If you have a cell phone, it’s likely that you’ve received a text message at some point from a strange, unknown phone number. It’s possible that text message was from a scammer trying to steal your money or personal information. As more people use their phones to shop, check email, access their bank accounts, and more, text message scams have become increasingly common. In 2020, according to the Federal Trade Commission (FTC), Americans lost $86 million to text message scams. So how can you protect yourself? Your first weapon of defense is knowing what to look out for when you receive an unsolicited text message.
A text message scam is a tactic scammers use to steal your money and personal information. Scammers use convincing text messages impersonating a legitimate business, financial institution, or government agency to entice you to click a link and provide your personal information. If you receive this type of text and click on the link, it may infect your device with malware or a virus that steals the information and data stored on your device. In addition, responding to these unsolicited text messages by calling the number or replying to the message, may also lead to your personal information being compromised.
Here are a few common examples of text scams and tips on how to spot them.
Example: “AllSouth FCU: We’ve detected suspicious activity on your account ending in 1234. Please call us at 803-123-1234 immediately.”
Sometimes, financial institutions will send legitimate texts alerting their customers of fraud (We do!), but it’s also a tactic scammers have started using to steal your personal information. So before you react to an alarming text like this, it’s important to take a closer look at the text to determine if it’s real.
In this case, pay attention to a few things. First, do you have an account with the institution sending the text? If you don’t have a relationship with the institution the text is claiming to be sent from, don’t respond and delete the message. The text may also include misspellings or use words such as “immediately” or “urgent” to entice you to react quickly. These are also red flags.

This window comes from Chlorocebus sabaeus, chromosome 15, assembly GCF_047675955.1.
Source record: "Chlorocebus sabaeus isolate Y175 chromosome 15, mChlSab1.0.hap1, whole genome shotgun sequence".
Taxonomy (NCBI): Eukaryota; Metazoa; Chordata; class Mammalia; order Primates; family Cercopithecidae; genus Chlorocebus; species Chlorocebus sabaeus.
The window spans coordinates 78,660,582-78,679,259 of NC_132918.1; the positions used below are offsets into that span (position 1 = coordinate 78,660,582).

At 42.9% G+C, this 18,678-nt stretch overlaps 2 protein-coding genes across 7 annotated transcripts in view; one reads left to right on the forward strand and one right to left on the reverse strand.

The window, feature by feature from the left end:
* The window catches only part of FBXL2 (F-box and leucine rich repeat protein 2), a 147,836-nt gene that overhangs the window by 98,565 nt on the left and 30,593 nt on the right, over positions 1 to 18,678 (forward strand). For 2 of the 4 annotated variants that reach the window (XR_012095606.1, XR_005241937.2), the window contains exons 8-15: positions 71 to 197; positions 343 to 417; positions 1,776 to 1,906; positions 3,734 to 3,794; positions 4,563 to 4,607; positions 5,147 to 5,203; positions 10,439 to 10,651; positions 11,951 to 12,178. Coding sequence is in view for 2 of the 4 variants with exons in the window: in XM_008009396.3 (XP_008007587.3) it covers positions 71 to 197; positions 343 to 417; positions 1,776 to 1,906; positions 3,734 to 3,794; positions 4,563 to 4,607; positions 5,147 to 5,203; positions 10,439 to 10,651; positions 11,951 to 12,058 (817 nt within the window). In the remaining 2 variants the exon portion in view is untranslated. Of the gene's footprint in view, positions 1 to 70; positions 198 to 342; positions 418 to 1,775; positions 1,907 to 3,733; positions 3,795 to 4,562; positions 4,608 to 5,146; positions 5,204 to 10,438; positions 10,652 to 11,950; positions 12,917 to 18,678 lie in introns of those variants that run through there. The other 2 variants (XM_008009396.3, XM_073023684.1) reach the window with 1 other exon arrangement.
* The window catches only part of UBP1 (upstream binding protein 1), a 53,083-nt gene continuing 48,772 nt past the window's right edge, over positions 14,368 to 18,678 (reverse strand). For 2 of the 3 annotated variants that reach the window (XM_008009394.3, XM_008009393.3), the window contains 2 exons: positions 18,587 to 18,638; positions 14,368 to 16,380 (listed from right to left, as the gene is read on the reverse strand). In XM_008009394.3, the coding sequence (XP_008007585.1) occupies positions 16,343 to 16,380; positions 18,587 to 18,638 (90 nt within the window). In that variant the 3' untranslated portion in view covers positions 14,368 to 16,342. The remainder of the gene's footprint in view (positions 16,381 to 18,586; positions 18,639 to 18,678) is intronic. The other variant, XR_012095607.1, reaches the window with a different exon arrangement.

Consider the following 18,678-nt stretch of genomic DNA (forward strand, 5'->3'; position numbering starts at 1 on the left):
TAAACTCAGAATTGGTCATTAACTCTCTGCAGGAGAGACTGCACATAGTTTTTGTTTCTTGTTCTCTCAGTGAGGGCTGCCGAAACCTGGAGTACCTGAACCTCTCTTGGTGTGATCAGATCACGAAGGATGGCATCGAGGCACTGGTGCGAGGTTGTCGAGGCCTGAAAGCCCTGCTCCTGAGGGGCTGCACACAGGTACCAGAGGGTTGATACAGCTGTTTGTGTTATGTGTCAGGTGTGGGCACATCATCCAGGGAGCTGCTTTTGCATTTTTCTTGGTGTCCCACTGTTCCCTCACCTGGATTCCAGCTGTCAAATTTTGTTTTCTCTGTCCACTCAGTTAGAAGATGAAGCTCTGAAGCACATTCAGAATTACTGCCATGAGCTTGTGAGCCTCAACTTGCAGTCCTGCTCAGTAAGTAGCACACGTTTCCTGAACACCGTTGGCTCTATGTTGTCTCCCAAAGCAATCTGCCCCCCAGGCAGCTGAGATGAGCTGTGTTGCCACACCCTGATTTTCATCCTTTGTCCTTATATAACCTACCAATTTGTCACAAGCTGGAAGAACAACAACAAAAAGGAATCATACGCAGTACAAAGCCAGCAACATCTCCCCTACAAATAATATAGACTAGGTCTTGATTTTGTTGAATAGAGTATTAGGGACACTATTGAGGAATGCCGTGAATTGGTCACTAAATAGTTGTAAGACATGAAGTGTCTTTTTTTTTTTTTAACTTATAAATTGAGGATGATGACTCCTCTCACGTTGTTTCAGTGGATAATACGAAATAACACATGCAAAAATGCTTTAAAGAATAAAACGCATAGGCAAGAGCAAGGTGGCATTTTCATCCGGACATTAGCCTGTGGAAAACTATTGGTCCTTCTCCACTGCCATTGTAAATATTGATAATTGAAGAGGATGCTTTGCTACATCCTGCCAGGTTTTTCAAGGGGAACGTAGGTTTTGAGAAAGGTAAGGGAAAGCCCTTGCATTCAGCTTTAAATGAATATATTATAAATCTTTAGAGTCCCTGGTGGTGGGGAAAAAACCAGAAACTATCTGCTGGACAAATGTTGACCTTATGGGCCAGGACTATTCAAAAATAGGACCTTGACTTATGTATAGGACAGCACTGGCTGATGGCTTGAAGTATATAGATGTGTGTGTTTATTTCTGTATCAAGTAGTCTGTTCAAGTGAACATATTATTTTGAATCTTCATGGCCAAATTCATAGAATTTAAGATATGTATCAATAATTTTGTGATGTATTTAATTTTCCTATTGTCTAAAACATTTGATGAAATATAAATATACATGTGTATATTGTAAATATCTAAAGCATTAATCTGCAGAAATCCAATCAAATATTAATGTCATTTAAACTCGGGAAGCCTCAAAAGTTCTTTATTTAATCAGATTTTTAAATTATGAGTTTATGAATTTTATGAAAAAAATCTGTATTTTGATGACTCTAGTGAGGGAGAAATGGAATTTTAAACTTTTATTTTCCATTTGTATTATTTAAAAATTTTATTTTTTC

If the text message looks legitimate, but you’re still not sure, call your financial institution to confirm. It’s essential to verify that the phone number you’re calling is actually your financial institution’s phone number by checking their website.
“We had an issue processing your payment. Please update your billing information: example.com/1234”
Receiving a text message that a recent payment you made didn’t go through can also be alarming. Unfortunately, this is another example of a text message that scammers may use to steal your personal information.
By clicking on the link, your device may be infected by malware that steals personal data stored on your device. Therefore, it’s essential to look closely at the URL or web address included in the text. If the URL consists of random letters, numbers, and misspellings, be cautious. It may also send you to a fake site where you could be prompted to enter your personal information.
If you’re concerned that a recent payment of yours actually didn’t go through, it’s best to call the company using the phone number you have from a statement or their website to confirm.
“You’ve been selected to receive a $1,000 gift card. Respond now to claim.”
Who hasn’t dreamed about winning a grand prize? Unfortunately, scammers know this and will try to prey on people’s vulnerability to get their money or personal information.
If you respond to a text like this, the scammers may then give instructions for claiming the fake prize or refund. They may even ask you to send money or your account information to redeem your winnings, which you’ll never receive. So if it sounds too good to be true or if something doesn’t seem quite right, don’t respond. It’s most likely a scam.
“Your order number #12345432 is on its way! To track its location, click here:”
These types of text messages seem harmless, but if there’s a link, there’s a chance it could be a scam. Even if you didn’t make a recent purchase, these texts are enticing enough to make you click to see if maybe you actually did purchase something you forgot about. If you aren’t expecting a package, you certainly shouldn’t click the link or respond to the message.
If you are, here are a few more questions you can ask yourself to determine if it’s an actual text message. Does the order number or tracking number provided match the information in your order confirmation email that you received when you placed your order? Are there other ways – by not clicking the link – to check to see if your package is on its way? Many times, legitimate companies will provide a tracking link in an email as well. Overall, it’s best not to click on any links from unknown numbers.